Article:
How Much Prison Time Could Elizabeth Holmes Face? | #College. | #Students


The guilty verdicts against Elizabeth Holmes mean the Theranos founder could be going to prison for years.

Sentencing is a complex and time-consuming process, and many steps still stand between Ms. Holmes and any potential prison time.

She likely will be allowed to stay free on bail until her sentencing, which could take place six months or more from now, sentencing experts said.

The first step is having a probation officer look through the facts of the case and put together a detailed pre-sentence report. This has to be provided to each side at least 45 days ahead of the sentencing hearing.

The report will analyze what sentence seems appropriate under nonbinding federal guidelines, which include factors such as criminal history, the amount of money lost, whether someone was a leader or low-level participant in a crime and whether any special skills were used to commit the crime. “It gets really complicated in a hurry,” said Douglas Berman, a professor at The Ohio State University Moritz College of Law who wrote a casebook on sentencing law.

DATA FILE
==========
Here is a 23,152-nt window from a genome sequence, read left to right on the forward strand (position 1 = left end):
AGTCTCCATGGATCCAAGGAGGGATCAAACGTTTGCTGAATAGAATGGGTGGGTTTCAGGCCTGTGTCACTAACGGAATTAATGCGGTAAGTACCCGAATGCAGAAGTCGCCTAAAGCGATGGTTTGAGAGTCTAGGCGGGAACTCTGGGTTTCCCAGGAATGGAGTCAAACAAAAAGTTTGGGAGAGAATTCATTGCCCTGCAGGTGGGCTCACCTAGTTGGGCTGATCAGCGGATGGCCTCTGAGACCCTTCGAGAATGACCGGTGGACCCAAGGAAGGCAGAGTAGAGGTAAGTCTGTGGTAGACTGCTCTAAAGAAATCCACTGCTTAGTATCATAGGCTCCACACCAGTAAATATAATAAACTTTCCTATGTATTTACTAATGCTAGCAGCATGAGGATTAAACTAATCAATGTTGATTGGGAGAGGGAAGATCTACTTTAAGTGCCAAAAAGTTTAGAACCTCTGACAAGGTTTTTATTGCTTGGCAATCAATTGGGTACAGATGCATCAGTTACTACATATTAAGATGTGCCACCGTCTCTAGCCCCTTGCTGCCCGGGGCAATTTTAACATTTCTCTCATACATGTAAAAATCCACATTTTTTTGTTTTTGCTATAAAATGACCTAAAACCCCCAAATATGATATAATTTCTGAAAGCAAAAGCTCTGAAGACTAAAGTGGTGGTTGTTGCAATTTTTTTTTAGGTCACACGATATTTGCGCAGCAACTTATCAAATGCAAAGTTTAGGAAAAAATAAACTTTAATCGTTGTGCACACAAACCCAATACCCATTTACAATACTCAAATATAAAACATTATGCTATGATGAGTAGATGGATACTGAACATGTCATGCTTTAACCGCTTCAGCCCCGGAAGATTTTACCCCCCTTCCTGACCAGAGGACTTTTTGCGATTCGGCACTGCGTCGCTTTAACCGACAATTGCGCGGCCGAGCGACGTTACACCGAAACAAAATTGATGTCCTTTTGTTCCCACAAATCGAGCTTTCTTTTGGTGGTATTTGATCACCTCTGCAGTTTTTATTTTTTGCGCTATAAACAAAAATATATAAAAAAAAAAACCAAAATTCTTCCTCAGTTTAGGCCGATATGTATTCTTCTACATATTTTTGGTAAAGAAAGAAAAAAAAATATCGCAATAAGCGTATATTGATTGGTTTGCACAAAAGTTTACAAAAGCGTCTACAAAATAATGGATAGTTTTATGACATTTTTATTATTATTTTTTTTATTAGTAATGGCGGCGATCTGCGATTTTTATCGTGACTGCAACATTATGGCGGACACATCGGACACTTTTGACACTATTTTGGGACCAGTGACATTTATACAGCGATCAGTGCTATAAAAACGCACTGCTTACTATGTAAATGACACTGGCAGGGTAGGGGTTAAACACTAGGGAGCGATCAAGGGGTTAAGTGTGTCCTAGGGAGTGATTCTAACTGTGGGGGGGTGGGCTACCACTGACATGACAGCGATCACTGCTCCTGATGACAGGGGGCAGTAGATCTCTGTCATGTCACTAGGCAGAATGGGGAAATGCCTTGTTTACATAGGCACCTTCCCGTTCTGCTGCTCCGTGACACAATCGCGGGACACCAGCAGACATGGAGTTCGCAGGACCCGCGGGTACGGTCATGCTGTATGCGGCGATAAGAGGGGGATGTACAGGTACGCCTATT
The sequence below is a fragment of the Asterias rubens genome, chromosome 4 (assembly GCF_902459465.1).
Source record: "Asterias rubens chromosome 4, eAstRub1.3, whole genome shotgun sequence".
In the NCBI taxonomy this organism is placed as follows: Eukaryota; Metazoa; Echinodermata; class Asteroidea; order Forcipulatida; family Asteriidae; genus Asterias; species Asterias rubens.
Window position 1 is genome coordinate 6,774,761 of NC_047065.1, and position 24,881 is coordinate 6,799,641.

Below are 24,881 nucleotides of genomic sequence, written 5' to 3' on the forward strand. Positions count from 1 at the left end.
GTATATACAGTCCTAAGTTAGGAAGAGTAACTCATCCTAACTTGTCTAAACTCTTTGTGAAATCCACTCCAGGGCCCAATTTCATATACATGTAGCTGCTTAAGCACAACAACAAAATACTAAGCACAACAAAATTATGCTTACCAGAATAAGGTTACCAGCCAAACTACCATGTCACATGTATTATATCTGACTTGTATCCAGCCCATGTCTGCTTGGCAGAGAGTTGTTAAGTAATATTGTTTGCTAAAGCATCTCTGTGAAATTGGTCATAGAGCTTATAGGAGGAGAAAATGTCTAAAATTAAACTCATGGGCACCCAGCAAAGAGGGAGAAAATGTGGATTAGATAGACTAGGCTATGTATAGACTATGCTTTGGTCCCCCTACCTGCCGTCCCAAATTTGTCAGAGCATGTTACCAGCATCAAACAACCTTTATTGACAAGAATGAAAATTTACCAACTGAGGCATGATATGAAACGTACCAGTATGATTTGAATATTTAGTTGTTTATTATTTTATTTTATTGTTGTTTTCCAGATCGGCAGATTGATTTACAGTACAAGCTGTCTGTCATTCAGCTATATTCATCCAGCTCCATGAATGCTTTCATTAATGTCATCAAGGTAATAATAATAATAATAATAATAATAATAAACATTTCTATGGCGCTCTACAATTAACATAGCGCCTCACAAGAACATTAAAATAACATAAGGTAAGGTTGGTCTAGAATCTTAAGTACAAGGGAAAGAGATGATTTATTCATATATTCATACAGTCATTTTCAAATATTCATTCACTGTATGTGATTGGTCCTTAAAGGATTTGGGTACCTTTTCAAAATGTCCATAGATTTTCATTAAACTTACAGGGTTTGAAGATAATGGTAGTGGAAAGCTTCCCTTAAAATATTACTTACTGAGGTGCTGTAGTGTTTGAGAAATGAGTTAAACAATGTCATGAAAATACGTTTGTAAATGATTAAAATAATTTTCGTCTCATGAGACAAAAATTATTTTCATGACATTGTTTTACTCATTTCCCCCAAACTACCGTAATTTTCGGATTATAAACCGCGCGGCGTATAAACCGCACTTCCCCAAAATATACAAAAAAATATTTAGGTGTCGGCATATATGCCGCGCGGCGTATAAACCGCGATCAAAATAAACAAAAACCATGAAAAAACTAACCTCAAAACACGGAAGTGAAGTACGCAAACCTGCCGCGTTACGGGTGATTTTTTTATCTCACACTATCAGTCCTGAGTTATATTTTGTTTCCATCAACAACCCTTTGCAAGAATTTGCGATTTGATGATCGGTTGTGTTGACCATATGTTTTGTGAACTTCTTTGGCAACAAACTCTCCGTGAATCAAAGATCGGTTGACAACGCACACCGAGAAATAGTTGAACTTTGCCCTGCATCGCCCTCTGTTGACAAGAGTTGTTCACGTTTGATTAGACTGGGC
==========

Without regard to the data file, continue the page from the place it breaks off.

Ms. Holmes’s lawyers and the government can then push back on that report, filing their own interpretations of the guidelines and what sentences they think Ms. Holmes deserves.

There is no mandatory minimum sentence for the conspiracy and wire fraud counts she was convicted of, and each count carries a maximum of 20 years. In some cases, like the 150-year sentence given to Ponzi scheme operator Bernie Madoff, the maximum for each count is stacked. In most fraud cases, stacking isn’t the norm, Mr. Berman and others familiar with sentencing said.

The final decision rests with U.S. District Judge Edward Davila, who oversaw Ms. Holmes’s trial. Judges are guided to hand down a sentence that is “sufficient but not greater than necessary to achieve the purposes of punishment,” Mr. Berman said.

From there, Ms. Holmes can request to stay out on bail pending an appeal of her conviction. If a sentence is relatively short, like two years or less, defense lawyers can often succeed in keeping white-collar defendants out of jail during an appeal, Mr. Berman said. For longer sentences, he said, the argument is much harder to make.



Source link